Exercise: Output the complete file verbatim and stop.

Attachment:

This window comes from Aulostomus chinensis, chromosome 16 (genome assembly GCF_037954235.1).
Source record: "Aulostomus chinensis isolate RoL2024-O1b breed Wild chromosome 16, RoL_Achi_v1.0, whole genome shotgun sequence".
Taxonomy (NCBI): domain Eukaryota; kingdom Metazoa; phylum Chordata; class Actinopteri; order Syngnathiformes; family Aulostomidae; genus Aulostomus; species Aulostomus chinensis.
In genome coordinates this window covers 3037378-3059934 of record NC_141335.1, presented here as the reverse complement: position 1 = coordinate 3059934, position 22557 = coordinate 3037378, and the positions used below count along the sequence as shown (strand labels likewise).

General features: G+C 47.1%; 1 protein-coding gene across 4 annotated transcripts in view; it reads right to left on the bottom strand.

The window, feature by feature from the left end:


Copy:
This window comes from Aulostomus chinensis, chromosome 16 (genome assembly GCF_037954235.1).
Source record: "Aulostomus chinensis isolate RoL2024-O1b breed Wild chromosome 16, RoL_Achi_v1.0, whole genome shotgun sequence".
Taxonomy (NCBI): domain Eukaryota; kingdom Metazoa; phylum Chordata; class Actinopteri; order Syngnathiformes; family Aulostomidae; genus Aulostomus; species Aulostomus chinensis.
In genome coordinates this window covers 3037378-3059934 of record NC_141335.1, presented here as the reverse complement: position 1 = coordinate 3059934, position 22557 = coordinate 3037378, and the positions used below count along the sequence as shown (strand labels likewise).

General features: G+C 47.1%; 1 protein-coding gene across 4 annotated transcripts in view; it reads right to left on the bottom strand.

The window, feature by feature from the left end: